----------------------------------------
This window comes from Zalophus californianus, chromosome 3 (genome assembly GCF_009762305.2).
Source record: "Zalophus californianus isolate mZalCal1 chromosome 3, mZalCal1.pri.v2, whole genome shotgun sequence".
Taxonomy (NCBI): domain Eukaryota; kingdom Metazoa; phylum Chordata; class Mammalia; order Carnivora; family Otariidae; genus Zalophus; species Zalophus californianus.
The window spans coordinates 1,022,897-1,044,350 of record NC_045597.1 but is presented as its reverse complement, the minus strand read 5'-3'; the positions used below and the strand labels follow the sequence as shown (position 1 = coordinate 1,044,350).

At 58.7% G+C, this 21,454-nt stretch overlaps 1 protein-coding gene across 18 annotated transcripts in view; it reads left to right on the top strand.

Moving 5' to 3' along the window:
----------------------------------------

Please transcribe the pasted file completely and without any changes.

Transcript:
This window comes from Zalophus californianus, chromosome 3 (genome assembly GCF_009762305.2).
Source record: "Zalophus californianus isolate mZalCal1 chromosome 3, mZalCal1.pri.v2, whole genome shotgun sequence".
Taxonomy (NCBI): domain Eukaryota; kingdom Metazoa; phylum Chordata; class Mammalia; order Carnivora; family Otariidae; genus Zalophus; species Zalophus californianus.
The window spans coordinates 1,022,897-1,044,350 of record NC_045597.1 but is presented as its reverse complement, the minus strand read 5'-3'; the positions used below and the strand labels follow the sequence as shown (position 1 = coordinate 1,044,350).

At 58.7% G+C, this 21,454-nt stretch overlaps 1 protein-coding gene across 18 annotated transcripts in view; it reads left to right on the top strand.

Moving 5' to 3' along the window: